A wheelchair user needs to be protected from undesired outdoor conditions such as rain, wind, or sun. However, umbrellas described in references only cover the upper body of a wheelchair user. They are unable to provide a comprehensive coverage for the user's body. In addition, these umbrellas can't protect the user from outdoor bugs like mosquitoes. The objective of the current invention is to prepare a protective cover that can provide a substantial coverage for a user sitting on the wheelchair so that the user is protected from undesired outdoor conditions. The cover needs to be conveniently attached to and detached from a wheelchair.
In accordance with the invention, the objective is fulfilled by preparing a cover that comprises a frame structure attaching to and hanging over the wheelchair, a fabric hood covering the top of the frame structure, and a curtain hanging down from the frame structure or fabric hood and enclosing a sitting user's body from the top to near ground level. While sitting on the wheelchair installed with this inventive cover, a user is able to stay away from those undesired outdoor conditions and push the wheelchair in a way that is not affected by the cover.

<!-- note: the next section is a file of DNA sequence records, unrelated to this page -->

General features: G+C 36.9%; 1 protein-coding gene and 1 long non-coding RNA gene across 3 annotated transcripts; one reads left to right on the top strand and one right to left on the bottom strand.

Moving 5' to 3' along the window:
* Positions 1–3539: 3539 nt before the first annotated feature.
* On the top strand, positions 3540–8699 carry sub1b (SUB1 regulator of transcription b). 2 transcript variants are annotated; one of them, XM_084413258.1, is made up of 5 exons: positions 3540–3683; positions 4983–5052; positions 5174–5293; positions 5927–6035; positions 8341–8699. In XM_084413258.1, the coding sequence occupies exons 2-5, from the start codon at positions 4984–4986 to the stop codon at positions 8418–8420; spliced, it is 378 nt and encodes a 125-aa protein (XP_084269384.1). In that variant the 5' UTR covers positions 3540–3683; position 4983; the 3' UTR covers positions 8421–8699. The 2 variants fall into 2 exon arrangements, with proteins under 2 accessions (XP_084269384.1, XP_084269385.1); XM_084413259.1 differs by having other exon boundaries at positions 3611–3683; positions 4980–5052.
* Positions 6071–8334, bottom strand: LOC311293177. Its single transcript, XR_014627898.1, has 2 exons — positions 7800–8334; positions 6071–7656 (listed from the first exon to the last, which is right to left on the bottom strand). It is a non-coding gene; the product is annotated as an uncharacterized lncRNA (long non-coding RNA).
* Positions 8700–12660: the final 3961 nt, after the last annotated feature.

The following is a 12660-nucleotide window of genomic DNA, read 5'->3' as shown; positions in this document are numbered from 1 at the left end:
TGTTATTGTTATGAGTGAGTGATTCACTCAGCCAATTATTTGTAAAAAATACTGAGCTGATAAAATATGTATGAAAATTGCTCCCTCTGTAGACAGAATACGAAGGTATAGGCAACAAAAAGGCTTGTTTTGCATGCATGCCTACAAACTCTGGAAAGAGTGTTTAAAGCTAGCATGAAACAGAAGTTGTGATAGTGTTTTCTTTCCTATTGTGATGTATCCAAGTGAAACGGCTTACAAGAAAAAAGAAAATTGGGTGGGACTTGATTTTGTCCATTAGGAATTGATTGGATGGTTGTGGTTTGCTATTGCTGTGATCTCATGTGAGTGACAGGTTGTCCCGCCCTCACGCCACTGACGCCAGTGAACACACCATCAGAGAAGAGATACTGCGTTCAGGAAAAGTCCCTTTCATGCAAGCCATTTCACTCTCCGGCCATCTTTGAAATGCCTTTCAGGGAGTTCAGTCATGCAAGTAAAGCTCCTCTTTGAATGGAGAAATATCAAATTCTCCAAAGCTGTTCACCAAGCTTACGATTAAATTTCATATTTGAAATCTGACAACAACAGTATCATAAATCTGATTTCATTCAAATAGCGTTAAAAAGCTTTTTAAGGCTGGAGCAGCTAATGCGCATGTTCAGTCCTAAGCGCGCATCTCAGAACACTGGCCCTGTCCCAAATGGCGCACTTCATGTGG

The size of the frame structure, the fabric hood, and the curtain may vary so long as the protective cover is able to provide a comprehensive coverage to a wheelchair user, yet does not detrimentally affect the way how the user or attendant pushes the wheelchair.
In some embodiments of the invention, the cover has a double rectangular frame hanging over the wheelchair.
In particular embodiments of the invention, the double rectangular frame is formed with Polyvinyl Chloride (PVC) pipes that are connected with each other through PVC fittings.
In more particular embodiments of the invention, the curtain hooked to the double rectangular frame is made of transparent plastics.
In other more particular embodiments of the invention, the curtain hooked to the double rectangular frame is made of fine mesh screen.